Office of Management and Budget Director Mick Mulvaney defended the newly announced budget blueprint on MSNBC’s Morning Joe Thursday. Asked how he could defend deep cuts to the State Department to fund an increase for Defense, Mulvaney replied, “Make no mistake about it, this is a hard-power budget, not a soft-power budget.” He added, “That is what the President wanted and that is what we gave him.” The new budget would cut 28% from the State Department and add 9%, or $54 billion, to the Defense budget.
One of the proposed cuts which came up today is the decision to cut all funding for the Corporation for Public Broadcasting. During the segment, Mulvaney said one of the ways they approached the budget was to look at whether specific programs could be justified to taxpayers. “One of the questions we asked was can we really continue to ask a coal miner in West Virginia or a single mom in Detroit to pay for these programs? The answer was no,” he said. “We can ask them to pay for defense, and we will, but we can’t ask them to continue to pay for the Corporation for Public Broadcasting.”
Last month, when word of Trump’s budget priorities was published by the NY Times, I wrote, “Every time someone threatens to cut PBS funding, progressives roll out Big Bird.” I still say that’s going to happen but already today Politico has a story up titled, “Can Big Bird survive Trump?”
The Trump administration on Thursday unveiled a budget proposal that would entirely eliminate federal funding for the Corporation for Public Broadcasting, the publicly funded radio and television entity that includes NPR, PBS and about 1,500 affiliated stations. The move would save about $485 million — about 0.0137 percent of total federal spending….
“There is no viable substitute for federal funding that ensures Americans have universal access to public media’s educational and informational programming and services. The elimination of federal funding to CPB would initially devastate and ultimately destroy public media’s role in early childhood education, public safety, connecting citizens to our history, and promoting civil discussions – all for Americans in both rural and urban communities,” said CPB President Patricia Harrison in a statement.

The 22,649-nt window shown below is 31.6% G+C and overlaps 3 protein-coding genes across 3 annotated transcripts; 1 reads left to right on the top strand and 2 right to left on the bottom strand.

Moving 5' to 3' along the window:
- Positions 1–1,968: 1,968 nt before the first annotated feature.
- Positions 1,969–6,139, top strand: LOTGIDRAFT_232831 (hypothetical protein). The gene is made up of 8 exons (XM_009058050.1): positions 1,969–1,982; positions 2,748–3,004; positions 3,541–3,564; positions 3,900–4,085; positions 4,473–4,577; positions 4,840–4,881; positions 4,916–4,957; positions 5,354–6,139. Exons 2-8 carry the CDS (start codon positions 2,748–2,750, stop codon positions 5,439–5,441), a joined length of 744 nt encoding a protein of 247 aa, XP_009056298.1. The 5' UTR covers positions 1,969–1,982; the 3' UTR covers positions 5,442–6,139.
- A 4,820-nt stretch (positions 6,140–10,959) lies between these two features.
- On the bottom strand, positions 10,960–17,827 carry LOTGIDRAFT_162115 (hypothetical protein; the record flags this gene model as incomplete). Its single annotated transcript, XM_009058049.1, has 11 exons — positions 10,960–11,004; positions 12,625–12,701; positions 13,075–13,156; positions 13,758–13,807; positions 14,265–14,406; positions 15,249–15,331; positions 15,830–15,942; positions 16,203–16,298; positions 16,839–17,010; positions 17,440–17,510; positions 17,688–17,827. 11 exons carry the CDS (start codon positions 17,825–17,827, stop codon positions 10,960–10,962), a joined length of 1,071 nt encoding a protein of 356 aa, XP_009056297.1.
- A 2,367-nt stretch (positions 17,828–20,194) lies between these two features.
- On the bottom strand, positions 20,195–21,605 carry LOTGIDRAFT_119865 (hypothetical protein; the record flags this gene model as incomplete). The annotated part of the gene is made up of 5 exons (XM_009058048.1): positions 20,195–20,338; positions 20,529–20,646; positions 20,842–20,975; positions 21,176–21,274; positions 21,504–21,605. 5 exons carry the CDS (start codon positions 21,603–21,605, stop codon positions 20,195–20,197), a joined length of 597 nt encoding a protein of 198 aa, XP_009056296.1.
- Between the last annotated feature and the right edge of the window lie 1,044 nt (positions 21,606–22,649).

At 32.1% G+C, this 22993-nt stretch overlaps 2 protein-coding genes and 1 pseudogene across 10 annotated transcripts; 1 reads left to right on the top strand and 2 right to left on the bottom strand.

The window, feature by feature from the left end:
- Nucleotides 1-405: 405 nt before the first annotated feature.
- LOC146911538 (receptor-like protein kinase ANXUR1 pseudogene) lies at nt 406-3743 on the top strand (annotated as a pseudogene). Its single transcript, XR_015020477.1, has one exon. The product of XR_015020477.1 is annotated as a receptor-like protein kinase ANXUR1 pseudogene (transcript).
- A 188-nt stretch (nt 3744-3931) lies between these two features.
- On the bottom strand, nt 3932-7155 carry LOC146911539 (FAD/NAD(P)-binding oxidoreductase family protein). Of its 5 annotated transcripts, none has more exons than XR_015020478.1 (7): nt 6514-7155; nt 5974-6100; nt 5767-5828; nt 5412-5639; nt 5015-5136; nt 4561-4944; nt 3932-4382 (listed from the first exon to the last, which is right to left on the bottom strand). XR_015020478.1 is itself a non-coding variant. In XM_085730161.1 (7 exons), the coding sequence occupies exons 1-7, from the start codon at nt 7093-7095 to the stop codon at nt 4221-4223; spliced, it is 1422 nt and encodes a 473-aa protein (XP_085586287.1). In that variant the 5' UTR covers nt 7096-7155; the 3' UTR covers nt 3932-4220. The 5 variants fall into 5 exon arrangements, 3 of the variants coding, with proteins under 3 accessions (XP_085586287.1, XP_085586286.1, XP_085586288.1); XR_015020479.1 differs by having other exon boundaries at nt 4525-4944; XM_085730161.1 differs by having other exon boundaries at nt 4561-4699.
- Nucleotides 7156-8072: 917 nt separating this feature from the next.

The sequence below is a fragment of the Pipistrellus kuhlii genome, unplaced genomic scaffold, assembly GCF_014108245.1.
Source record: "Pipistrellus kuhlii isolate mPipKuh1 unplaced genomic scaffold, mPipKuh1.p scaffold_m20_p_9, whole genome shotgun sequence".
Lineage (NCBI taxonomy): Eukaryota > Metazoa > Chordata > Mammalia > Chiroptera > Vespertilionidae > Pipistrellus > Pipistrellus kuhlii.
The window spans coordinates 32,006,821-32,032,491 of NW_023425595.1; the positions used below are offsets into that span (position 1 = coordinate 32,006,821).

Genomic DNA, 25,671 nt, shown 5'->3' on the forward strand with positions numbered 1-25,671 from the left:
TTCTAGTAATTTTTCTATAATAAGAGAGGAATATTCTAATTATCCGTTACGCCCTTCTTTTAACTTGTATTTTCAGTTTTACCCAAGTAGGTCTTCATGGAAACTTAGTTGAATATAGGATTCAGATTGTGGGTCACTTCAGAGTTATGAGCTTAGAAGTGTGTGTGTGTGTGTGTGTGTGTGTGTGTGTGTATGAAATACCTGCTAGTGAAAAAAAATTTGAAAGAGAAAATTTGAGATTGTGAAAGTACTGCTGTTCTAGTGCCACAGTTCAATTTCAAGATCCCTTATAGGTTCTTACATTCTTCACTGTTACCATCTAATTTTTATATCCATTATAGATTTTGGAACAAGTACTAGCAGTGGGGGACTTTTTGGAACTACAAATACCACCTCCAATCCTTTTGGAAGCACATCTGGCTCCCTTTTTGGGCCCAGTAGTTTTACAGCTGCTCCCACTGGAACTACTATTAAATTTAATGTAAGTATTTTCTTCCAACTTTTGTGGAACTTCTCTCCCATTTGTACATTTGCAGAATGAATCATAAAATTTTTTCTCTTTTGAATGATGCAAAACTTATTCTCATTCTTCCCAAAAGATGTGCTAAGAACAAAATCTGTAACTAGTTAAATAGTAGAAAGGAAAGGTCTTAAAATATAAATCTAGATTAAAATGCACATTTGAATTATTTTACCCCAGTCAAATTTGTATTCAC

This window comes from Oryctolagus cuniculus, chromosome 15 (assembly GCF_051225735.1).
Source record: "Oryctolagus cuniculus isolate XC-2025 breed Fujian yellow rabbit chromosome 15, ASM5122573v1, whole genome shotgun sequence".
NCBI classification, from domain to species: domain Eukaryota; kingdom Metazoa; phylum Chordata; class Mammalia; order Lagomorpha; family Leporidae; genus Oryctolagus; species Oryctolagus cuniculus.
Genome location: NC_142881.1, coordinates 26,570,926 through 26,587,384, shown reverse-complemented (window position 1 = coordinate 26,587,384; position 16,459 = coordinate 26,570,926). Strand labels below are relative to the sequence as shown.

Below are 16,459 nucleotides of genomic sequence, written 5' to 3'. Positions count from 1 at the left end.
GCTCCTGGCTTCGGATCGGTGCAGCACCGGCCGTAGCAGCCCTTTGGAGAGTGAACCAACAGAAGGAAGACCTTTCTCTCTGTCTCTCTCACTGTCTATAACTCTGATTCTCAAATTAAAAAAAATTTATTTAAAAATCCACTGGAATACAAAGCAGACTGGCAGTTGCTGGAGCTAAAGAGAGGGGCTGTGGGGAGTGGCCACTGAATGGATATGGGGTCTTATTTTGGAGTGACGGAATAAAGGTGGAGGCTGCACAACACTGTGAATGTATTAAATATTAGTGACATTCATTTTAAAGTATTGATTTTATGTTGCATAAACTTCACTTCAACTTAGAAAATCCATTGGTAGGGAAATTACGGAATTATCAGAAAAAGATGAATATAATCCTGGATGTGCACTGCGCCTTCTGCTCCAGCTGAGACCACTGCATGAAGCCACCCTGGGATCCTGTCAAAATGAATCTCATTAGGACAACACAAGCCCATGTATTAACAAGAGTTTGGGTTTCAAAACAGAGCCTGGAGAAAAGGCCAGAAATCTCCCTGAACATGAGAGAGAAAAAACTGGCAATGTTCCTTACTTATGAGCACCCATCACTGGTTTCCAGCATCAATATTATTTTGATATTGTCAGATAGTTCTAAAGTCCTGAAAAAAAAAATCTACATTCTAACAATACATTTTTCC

CPB is too Big Bird to fail, apparently, despite the fact that having a public broadcasting network in the age of 1,000 channels on cable makes zero sense.
Mulvaney was also asked today about the failure, thus far, to address entitlements. He replied, “The reason that entitlements are not addressed is that this is the budget blueprint. We’re doing the budget in phases this year, which is not unusual during a transition year.
“This is just the discretionary spending part of the budget. There will be a more full budget in May and that will include things like tax policy, health care policy and mandatory spending.”
So, hopefully, we will see some changes to entitlements for future retirees, but in the meantime, you can probably look forward to Big Bird once again making the case he needs those federal dollars to feather his nest.
Here’s Mulvaney’s appearance on Monring Joe: